You advertise for prospective college students, and you get people who are just in to punch a ticket and move on to college. They’re not necessarily prepared for the things they end up doing. Patterson is a basically decent guy who is bothered by having to kill someone, even an obvious enemy. This makes him a decent guy at heart, and now he has this burden that could bedevil him for the rest of his life. This is why, once the decision is made to send people to do these sorts of jobs, we should also commit to help them patch things back together when their job is done.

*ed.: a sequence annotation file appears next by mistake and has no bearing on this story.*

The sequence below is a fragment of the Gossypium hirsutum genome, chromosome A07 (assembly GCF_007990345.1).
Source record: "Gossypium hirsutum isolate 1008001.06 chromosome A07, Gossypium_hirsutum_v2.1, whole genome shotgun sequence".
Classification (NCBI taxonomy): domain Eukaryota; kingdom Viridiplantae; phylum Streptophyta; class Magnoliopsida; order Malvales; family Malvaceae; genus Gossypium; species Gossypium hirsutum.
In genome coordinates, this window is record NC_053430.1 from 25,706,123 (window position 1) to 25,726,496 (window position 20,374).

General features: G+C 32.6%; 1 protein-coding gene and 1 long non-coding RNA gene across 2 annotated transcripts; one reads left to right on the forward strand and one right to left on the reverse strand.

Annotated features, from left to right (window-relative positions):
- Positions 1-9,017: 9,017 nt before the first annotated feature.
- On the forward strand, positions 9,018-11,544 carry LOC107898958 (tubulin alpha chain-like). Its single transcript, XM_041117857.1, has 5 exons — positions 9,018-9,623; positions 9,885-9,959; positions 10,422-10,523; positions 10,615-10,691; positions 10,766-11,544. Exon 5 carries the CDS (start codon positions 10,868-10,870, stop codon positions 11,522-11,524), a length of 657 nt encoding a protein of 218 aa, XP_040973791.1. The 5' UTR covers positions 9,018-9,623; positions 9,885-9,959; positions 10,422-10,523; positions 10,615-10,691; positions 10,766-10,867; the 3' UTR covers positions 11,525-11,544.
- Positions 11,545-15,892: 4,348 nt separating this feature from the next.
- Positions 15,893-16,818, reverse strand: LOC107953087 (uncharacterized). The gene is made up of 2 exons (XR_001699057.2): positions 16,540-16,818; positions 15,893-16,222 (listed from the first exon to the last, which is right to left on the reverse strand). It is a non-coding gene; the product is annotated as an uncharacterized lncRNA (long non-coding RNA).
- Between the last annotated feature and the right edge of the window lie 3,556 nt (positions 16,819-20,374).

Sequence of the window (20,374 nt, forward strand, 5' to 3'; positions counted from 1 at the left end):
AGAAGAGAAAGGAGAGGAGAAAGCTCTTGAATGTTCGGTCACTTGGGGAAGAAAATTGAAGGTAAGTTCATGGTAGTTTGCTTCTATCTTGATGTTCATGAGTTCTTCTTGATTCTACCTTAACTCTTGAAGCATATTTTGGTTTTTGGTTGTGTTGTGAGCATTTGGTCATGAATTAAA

I said I’d get back to more “traditional” humor and I will, but I don’t want to treat Patterson’s situation lightly and then move on like there’s no more to it. This chapter is all “The Face of the Enemy” because, as we see, the enemy isn’t just the bad guys we met, it can be the invisible doubts that march on behind us even after things appear to be settled.